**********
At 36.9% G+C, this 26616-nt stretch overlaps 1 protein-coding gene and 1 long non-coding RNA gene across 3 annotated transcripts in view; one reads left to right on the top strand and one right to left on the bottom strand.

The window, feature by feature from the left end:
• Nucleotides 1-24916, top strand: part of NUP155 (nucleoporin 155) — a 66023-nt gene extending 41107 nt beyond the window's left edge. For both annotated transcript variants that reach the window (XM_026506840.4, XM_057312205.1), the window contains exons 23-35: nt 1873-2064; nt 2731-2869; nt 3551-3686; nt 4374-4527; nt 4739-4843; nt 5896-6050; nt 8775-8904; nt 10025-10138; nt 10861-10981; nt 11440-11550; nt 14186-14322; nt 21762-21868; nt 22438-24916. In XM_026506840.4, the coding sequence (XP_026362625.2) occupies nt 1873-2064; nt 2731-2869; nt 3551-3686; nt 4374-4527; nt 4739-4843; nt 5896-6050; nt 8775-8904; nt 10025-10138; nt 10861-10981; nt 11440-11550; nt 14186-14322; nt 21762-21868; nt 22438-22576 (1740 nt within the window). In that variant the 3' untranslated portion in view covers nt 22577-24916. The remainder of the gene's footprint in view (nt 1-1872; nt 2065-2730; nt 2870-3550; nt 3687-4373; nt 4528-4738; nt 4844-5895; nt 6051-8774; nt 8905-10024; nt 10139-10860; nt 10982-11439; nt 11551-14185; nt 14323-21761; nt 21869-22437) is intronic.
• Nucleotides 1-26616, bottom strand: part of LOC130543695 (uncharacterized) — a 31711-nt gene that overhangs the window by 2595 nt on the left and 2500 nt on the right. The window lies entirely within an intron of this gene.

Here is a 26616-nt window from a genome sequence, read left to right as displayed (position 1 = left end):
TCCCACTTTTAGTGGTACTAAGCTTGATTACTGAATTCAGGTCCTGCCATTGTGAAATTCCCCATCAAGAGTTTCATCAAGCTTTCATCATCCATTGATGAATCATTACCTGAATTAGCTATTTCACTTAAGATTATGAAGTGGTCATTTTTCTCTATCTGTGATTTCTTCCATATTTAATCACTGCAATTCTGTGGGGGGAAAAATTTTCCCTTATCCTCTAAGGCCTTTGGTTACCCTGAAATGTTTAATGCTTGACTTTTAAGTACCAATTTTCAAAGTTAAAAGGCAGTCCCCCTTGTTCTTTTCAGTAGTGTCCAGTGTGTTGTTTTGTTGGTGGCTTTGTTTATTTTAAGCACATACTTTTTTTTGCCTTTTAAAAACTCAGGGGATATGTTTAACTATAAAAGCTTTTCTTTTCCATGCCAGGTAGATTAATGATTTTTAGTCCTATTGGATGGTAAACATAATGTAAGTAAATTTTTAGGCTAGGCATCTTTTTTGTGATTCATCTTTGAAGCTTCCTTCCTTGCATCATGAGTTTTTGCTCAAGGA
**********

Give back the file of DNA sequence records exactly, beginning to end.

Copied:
At 36.9% G+C, this 26616-nt stretch overlaps 1 protein-coding gene and 1 long non-coding RNA gene across 3 annotated transcripts in view; one reads left to right on the top strand and one right to left on the bottom strand.

The window, feature by feature from the left end:
• Nucleotides 1-24916, top strand: part of NUP155 (nucleoporin 155) — a 66023-nt gene extending 41107 nt beyond the window's left edge. For both annotated transcript variants that reach the window (XM_026506840.4, XM_057312205.1), the window contains exons 23-35: nt 1873-2064; nt 2731-2869; nt 3551-3686; nt 4374-4527; nt 4739-4843; nt 5896-6050; nt 8775-8904; nt 10025-10138; nt 10861-10981; nt 11440-11550; nt 14186-14322; nt 21762-21868; nt 22438-24916. In XM_026506840.4, the coding sequence (XP_026362625.2) occupies nt 1873-2064; nt 2731-2869; nt 3551-3686; nt 4374-4527; nt 4739-4843; nt 5896-6050; nt 8775-8904; nt 10025-10138; nt 10861-10981; nt 11440-11550; nt 14186-14322; nt 21762-21868; nt 22438-22576 (1740 nt within the window). In that variant the 3' untranslated portion in view covers nt 22577-24916. The remainder of the gene's footprint in view (nt 1-1872; nt 2065-2730; nt 2870-3550; nt 3687-4373; nt 4528-4738; nt 4844-5895; nt 6051-8774; nt 8905-10024; nt 10139-10860; nt 10982-11439; nt 11551-14185; nt 14323-21761; nt 21869-22437) is intronic.
• Nucleotides 1-26616, bottom strand: part of LOC130543695 (uncharacterized) — a 31711-nt gene that overhangs the window by 2595 nt on the left and 2500 nt on the right. The window lies entirely within an intron of this gene.

Here is a 26616-nt window from a genome sequence, read left to right as displayed (position 1 = left end):
TCCCACTTTTAGTGGTACTAAGCTTGATTACTGAATTCAGGTCCTGCCATTGTGAAATTCCCCATCAAGAGTTTCATCAAGCTTTCATCATCCATTGATGAATCATTACCTGAATTAGCTATTTCACTTAAGATTATGAAGTGGTCATTTTTCTCTATCTGTGATTTCTTCCATATTTAATCACTGCAATTCTGTGGGGGGAAAAATTTTCCCTTATCCTCTAAGGCCTTTGGTTACCCTGAAATGTTTAATGCTTGACTTTTAAGTACCAATTTTCAAAGTTAAAAGGCAGTCCCCCTTGTTCTTTTCAGTAGTGTCCAGTGTGTTGTTTTGTTGGTGGCTTTGTTTATTTTAAGCACATACTTTTTTTTGCCTTTTAAAAACTCAGGGGATATGTTTAACTATAAAAGCTTTTCTTTTCCATGCCAGGTAGATTAATGATTTTTAGTCCTATTGGATGGTAAACATAATGTAAGTAAATTTTTAGGCTAGGCATCTTTTTTGTGATTCATCTTTGAAGCTTCCTTCCTTGCATCATGAGTTTTTGCTCAAGGA